21st Jun 2019 by Cam Brierley

Updated 21st Jun 2019

Inside the fast-growing industry of esports

From major celebrity investments to worldwide reach, there are few emerging industries quite like esports.

As technology continues to boom, more and more doors are being opened for new industries to form. Take some time to examine these niche communities, and you’ll discover whole worlds you never knew existed.

Alongside this increase in the number of industries come exciting opportunities to be involved in their infancy. We’re here to tell you about the industry we work in - esports - and why you should be as excited for its future as we are.

What is esports?

To put it plainly, esports is the industry surrounding competitive video gaming.

That’s to say, esports is the ecosystem surrounding professional gamers competing against each other, often in front of large crowds and with hundreds of thousands of people watching online, and occasionally for prize pools stretching into the millions.

Not that we’re at all biased, but it’s a truly brilliant phenomenon that highlights how just about everyone is a gamer these days.

Multiple game titles are played professionally and they all require a different set of skills, similar to how different sports demand different things from the athlete. Professional teams exist - the largest often competing in multiple titles and owning multiple franchises - and function much the same as traditional sports teams in terms of how they generate revenue and operate as a business.

Why is esports a growing industry?

When thinking about an emerging industry, what comes to mind is likely lightning fast growth in terms of popularity, an increase in revenue and investment, as well as the industry being embraced by the mainstream.

Esports fits this criteria like a glove.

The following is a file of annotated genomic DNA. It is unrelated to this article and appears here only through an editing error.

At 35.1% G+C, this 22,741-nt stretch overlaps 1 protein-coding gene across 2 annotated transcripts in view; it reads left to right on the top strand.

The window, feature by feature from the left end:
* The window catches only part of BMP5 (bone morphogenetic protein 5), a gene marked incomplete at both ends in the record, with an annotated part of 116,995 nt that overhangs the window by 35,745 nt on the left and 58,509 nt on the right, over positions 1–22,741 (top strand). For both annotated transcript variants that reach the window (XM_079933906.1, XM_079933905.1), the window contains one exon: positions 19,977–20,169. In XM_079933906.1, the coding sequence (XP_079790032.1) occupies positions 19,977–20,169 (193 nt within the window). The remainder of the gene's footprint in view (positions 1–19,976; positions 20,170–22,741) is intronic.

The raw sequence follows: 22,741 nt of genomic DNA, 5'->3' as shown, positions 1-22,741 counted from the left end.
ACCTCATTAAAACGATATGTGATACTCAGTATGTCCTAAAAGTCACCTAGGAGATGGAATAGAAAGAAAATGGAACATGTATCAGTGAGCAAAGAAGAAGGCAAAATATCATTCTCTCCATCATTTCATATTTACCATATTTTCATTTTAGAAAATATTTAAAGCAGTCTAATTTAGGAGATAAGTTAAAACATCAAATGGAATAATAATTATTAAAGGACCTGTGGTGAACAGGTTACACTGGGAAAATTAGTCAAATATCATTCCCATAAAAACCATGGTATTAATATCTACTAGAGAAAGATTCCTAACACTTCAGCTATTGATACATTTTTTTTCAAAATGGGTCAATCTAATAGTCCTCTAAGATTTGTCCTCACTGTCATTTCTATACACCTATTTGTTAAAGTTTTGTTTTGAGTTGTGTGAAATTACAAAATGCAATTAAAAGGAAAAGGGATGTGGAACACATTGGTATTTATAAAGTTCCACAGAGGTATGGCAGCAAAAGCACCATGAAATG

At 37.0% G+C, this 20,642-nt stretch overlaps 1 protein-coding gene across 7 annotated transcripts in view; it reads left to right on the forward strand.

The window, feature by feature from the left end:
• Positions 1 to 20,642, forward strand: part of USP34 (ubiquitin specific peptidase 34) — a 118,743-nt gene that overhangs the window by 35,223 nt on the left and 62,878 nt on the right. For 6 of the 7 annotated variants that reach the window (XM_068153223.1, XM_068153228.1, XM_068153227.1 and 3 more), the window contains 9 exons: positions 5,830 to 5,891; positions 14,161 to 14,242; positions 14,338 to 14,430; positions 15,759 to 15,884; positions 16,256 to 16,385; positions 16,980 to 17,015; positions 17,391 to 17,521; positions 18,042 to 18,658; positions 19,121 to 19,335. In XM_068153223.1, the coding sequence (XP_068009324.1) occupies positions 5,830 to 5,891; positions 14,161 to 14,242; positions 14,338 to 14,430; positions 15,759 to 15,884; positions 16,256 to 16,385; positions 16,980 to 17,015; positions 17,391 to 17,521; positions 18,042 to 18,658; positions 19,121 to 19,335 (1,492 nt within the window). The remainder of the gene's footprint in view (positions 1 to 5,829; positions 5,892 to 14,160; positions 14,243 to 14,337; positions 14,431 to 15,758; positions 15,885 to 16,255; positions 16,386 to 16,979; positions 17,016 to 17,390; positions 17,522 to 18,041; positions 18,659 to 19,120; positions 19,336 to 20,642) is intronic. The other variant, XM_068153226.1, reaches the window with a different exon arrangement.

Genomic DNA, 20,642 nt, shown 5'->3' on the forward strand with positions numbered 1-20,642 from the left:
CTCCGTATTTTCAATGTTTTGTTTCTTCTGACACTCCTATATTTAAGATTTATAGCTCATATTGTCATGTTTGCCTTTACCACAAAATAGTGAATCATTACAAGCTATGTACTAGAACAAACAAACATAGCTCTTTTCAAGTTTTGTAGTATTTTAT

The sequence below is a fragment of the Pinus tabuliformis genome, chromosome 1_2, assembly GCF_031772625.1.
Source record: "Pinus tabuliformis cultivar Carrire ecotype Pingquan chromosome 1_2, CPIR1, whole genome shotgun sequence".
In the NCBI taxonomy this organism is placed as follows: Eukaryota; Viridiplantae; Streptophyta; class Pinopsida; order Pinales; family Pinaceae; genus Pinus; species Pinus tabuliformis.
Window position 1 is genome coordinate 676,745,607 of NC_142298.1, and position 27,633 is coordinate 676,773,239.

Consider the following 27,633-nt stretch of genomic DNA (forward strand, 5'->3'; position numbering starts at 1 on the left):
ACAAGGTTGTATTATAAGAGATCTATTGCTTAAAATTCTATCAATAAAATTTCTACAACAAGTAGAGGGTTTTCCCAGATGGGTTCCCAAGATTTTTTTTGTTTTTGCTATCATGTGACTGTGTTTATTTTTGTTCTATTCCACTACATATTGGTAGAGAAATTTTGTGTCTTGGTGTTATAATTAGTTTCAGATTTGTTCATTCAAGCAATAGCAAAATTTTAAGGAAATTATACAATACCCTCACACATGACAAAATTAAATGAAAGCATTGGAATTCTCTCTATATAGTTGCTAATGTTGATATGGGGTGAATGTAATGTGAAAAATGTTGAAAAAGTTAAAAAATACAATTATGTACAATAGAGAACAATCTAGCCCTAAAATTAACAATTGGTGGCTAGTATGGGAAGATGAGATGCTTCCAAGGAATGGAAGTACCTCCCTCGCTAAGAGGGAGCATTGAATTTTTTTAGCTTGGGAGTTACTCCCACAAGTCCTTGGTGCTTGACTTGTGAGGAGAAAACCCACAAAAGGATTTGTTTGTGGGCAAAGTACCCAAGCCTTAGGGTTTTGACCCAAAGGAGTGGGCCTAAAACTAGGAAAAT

When looking at audience size, games and esports analytics company Newzoo released data in February 2019 revealing that the esports audience is expected to grow by 15% between 2018 and the end of 2019, from 395 million to 454 million.

Image credit: Newzoo

Revenue, too, is on the way up. In the same report Newzoo estimates that 2019 will see the industry creating $1.1 billion in revenue, a year-on-year growth of 26.7%, and the first time the $1b mark has been surpassed.

Lastly, esports transforming from a niche industry to one that is widely accepted in the mainstream is a process that is happening at this very moment. FromMichael Jordan and Drake investing in esports teams to mega-popular streamer Tyler “Ninja” Blevins hitting the front cover of ESPN Magazine, there are signs everywhere of esports’ growing acceptance.

What does this mean for esports?

With all of this extra attention and money coming into the scene, it can be difficult to make sense of exactly how esports is changing under the surface.

However, as an esports jobs website that isn’t limited to a specific game, genre or device, we feel like we get a pretty solid top-down view of the entire ecosystem, and in our eyes, the simple answer is that all of these extra dollars and eyes means a heck of a lot more jobs!